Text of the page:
Great accurate list. I may not have kids but it’s very clear that these are truths. Although, you could have simply said they help use our imaginations/become more creative than play with toys. I’m sure there are plenty of times you had to get creative with a solution because C caused a problem.

    1. I think it can be anyone we care about. I guess I wrote this because I get tired of hearing people complain about how their kids ruined their lives and made them permanently sleep-deprived and insane. I mean, they do do those things, but they do awesome things to make us better people too.

  20. This is precisely why I chose to become a child therapist. There’s untold wisdom in the wee ones. It pays to play in the sand box all day. Well, maybe not monetarily, but….

    1. As C starts talking more, I am endlessly fascinated with the workings of her mind. Just seeing her progress from the lump of flesh she was a year and a half ago to where she is now is absolutely incredible.

      1. It truly is. I was blessed to re-study Piaget’s theories of development a couple years ago. Although his primary source of research was his own daughter, his work was legendary in our understanding of how they go from lump to jump.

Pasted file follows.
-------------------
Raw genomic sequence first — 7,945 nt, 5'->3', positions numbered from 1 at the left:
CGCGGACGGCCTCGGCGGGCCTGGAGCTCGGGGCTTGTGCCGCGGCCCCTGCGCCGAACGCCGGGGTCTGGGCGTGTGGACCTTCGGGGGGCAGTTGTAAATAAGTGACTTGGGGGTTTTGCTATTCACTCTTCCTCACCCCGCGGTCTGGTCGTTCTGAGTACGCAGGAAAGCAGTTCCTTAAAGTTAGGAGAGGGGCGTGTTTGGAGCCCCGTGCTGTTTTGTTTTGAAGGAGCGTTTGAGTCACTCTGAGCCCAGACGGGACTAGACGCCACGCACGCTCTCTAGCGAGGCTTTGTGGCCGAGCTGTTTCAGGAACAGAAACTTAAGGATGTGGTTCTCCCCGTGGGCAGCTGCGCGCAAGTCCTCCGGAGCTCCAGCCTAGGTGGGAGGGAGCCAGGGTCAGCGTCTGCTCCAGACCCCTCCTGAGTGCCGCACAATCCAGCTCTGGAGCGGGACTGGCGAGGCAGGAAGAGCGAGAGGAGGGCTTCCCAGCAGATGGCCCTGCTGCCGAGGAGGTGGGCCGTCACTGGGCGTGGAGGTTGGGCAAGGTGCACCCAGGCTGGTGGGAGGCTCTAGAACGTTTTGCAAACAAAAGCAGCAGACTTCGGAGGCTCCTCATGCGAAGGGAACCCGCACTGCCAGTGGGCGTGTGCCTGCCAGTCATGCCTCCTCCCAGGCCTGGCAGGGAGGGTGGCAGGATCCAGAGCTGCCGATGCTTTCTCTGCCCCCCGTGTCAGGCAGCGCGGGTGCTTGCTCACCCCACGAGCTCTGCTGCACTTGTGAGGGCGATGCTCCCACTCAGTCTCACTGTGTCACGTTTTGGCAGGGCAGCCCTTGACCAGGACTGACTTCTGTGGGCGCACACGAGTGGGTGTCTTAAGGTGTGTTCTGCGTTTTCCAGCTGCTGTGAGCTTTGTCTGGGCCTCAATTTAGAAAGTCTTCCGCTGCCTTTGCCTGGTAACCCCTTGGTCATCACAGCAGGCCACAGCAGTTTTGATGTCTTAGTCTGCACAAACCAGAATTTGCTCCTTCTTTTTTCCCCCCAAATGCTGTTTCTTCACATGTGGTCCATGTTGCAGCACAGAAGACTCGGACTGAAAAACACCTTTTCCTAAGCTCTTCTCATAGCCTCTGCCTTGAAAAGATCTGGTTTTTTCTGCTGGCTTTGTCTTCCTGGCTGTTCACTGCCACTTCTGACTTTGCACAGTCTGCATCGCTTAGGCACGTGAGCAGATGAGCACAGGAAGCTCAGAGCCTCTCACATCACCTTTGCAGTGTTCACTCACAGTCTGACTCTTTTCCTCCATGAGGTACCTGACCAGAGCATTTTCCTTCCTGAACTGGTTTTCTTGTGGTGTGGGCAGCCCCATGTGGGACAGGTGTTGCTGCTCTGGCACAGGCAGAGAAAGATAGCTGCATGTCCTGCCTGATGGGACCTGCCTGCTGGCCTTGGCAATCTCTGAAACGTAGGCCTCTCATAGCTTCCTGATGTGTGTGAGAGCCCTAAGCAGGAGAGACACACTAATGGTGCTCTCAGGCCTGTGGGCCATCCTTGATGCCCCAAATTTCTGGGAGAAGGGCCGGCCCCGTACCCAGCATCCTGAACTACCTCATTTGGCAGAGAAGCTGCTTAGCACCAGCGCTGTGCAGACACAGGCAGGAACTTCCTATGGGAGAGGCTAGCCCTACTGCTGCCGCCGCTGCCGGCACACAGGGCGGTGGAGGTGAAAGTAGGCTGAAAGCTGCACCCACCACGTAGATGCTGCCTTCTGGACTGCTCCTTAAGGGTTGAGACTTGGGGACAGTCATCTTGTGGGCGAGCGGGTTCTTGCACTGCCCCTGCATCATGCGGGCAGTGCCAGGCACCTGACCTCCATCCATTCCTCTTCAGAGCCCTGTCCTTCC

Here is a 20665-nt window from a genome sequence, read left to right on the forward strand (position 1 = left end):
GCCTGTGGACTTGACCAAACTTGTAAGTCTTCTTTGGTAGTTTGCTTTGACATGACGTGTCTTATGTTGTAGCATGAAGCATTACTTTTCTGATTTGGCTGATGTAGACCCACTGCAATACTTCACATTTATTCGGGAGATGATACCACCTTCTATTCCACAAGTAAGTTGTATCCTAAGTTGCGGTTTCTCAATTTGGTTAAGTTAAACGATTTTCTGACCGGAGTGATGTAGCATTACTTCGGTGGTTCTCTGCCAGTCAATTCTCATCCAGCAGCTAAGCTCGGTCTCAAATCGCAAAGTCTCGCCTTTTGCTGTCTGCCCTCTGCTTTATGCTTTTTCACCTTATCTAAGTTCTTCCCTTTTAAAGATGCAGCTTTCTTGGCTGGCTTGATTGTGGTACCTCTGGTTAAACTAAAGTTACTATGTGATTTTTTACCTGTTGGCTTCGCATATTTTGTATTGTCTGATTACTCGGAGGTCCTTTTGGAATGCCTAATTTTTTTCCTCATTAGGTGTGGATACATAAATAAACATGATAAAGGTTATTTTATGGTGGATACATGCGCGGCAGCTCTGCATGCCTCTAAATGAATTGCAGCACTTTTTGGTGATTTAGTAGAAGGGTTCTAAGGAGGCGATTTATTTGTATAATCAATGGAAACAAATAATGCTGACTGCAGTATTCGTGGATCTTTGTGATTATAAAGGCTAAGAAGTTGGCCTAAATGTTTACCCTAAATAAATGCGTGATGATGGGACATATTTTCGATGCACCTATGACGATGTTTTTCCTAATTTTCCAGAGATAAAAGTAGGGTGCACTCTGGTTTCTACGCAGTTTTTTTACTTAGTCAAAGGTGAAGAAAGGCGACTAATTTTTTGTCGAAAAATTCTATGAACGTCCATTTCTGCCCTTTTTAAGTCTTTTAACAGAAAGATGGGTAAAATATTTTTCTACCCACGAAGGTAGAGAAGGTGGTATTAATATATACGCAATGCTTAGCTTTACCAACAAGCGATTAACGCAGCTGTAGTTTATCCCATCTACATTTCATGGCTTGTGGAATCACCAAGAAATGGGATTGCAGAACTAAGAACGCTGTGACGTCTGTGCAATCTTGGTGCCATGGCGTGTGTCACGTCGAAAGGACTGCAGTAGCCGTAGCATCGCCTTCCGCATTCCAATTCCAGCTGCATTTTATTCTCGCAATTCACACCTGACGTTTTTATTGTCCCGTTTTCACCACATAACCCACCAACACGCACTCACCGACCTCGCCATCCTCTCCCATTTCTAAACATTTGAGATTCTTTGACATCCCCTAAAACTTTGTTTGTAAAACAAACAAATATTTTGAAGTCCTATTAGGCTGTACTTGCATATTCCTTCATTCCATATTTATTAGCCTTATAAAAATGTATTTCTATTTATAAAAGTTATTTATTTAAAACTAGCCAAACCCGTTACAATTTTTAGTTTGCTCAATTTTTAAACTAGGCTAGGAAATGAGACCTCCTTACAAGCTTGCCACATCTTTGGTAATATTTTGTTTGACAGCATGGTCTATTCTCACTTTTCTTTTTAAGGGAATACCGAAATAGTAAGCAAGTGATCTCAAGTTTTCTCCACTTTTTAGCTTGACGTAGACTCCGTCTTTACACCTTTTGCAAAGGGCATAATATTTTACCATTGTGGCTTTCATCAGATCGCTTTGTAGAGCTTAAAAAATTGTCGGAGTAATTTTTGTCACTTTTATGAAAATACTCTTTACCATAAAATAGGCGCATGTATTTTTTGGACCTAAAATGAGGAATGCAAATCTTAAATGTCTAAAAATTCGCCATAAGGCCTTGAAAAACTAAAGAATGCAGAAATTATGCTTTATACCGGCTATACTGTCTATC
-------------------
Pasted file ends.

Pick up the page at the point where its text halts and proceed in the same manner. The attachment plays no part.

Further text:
21. My kids have taught me levels of patience I never knew existed before I was a mom. Although it’s possible that I only feel more patient because time seems to pass at warp speed since they were born.

    1. Patience is a big one for me too. Today I told her not to touch the computer no fewer than 300 times and I never lost my composure. This is nothing short of miraculous for me.

  22. It’s amazing how something that starts out as a slobbery, crying ball can change every aspect of your life so entirely. People tell you your life will change, but you just don’t know that your life will CHANGE. And thank goodness for play. If it weren’t for throwing the football with my son, I’d never get exercise.

    1. Amen to that. I sometimes think of myself before I had my daughter and I kind of can’t believe that I got away with calling myself an adult. My crying ball of goodness has made me grow up right along with her.

  23. Kids make us more aware of what we saw and how we say it. Especially (for me) with raising girls and recalling our childhoods… Middle and high school weren’t always the easiest of times. I’m constantly aware of ensuring that my kids take notice of the positive in everything; the way they speak to people and the words that are actually said. Perception and intention make all the difference.